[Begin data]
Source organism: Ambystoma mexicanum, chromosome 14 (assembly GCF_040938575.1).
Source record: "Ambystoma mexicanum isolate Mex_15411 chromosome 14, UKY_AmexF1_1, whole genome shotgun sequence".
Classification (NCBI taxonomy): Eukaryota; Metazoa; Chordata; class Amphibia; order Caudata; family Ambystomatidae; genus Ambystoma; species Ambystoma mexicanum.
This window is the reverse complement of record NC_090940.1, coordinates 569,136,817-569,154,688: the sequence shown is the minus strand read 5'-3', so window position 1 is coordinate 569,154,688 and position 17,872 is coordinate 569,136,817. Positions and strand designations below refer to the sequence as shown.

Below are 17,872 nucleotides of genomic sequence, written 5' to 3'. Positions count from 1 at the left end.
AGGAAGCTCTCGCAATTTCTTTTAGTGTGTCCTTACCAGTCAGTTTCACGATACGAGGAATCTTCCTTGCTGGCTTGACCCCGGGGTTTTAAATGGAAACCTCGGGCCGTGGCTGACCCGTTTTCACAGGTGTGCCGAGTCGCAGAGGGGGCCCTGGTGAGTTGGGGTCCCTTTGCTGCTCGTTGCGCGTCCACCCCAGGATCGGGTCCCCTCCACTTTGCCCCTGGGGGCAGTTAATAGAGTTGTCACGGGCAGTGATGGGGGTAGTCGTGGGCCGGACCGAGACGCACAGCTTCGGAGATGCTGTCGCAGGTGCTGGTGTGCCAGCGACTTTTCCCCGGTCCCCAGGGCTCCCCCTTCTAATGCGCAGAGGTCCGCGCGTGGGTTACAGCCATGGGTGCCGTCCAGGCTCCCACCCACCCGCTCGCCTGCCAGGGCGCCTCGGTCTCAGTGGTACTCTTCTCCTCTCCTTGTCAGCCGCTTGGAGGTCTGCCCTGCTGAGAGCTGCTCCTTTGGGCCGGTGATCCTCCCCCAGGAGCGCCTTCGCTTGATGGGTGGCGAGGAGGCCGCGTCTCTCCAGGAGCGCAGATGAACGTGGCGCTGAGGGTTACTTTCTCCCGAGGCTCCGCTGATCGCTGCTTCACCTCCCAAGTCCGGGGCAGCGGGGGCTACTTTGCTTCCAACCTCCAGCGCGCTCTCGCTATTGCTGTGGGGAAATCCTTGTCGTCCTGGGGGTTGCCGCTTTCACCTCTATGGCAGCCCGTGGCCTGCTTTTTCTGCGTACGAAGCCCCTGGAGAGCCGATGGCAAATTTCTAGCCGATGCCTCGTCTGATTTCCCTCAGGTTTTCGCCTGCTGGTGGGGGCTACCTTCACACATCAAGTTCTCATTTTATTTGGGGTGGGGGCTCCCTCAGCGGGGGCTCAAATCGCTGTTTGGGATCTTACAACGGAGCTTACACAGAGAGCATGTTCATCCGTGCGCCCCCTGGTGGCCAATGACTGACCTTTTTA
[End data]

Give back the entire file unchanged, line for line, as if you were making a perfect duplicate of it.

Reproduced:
Source organism: Ambystoma mexicanum, chromosome 14 (assembly GCF_040938575.1).
Source record: "Ambystoma mexicanum isolate Mex_15411 chromosome 14, UKY_AmexF1_1, whole genome shotgun sequence".
Classification (NCBI taxonomy): Eukaryota; Metazoa; Chordata; class Amphibia; order Caudata; family Ambystomatidae; genus Ambystoma; species Ambystoma mexicanum.
This window is the reverse complement of record NC_090940.1, coordinates 569,136,817-569,154,688: the sequence shown is the minus strand read 5'-3', so window position 1 is coordinate 569,154,688 and position 17,872 is coordinate 569,136,817. Positions and strand designations below refer to the sequence as shown.

Below are 17,872 nucleotides of genomic sequence, written 5' to 3'. Positions count from 1 at the left end.
AGGAAGCTCTCGCAATTTCTTTTAGTGTGTCCTTACCAGTCAGTTTCACGATACGAGGAATCTTCCTTGCTGGCTTGACCCCGGGGTTTTAAATGGAAACCTCGGGCCGTGGCTGACCCGTTTTCACAGGTGTGCCGAGTCGCAGAGGGGGCCCTGGTGAGTTGGGGTCCCTTTGCTGCTCGTTGCGCGTCCACCCCAGGATCGGGTCCCCTCCACTTTGCCCCTGGGGGCAGTTAATAGAGTTGTCACGGGCAGTGATGGGGGTAGTCGTGGGCCGGACCGAGACGCACAGCTTCGGAGATGCTGTCGCAGGTGCTGGTGTGCCAGCGACTTTTCCCCGGTCCCCAGGGCTCCCCCTTCTAATGCGCAGAGGTCCGCGCGTGGGTTACAGCCATGGGTGCCGTCCAGGCTCCCACCCACCCGCTCGCCTGCCAGGGCGCCTCGGTCTCAGTGGTACTCTTCTCCTCTCCTTGTCAGCCGCTTGGAGGTCTGCCCTGCTGAGAGCTGCTCCTTTGGGCCGGTGATCCTCCCCCAGGAGCGCCTTCGCTTGATGGGTGGCGAGGAGGCCGCGTCTCTCCAGGAGCGCAGATGAACGTGGCGCTGAGGGTTACTTTCTCCCGAGGCTCCGCTGATCGCTGCTTCACCTCCCAAGTCCGGGGCAGCGGGGGCTACTTTGCTTCCAACCTCCAGCGCGCTCTCGCTATTGCTGTGGGGAAATCCTTGTCGTCCTGGGGGTTGCCGCTTTCACCTCTATGGCAGCCCGTGGCCTGCTTTTTCTGCGTACGAAGCCCCTGGAGAGCCGATGGCAAATTTCTAGCCGATGCCTCGTCTGATTTCCCTCAGGTTTTCGCCTGCTGGTGGGGGCTACCTTCACACATCAAGTTCTCATTTTATTTGGGGTGGGGGCTCCCTCAGCGGGGGCTCAAATCGCTGTTTGGGATCTTACAACGGAGCTTACACAGAGAGCATGTTCATCCGTGCGCCCCCTGGTGGCCAATGACTGACCTTTTTA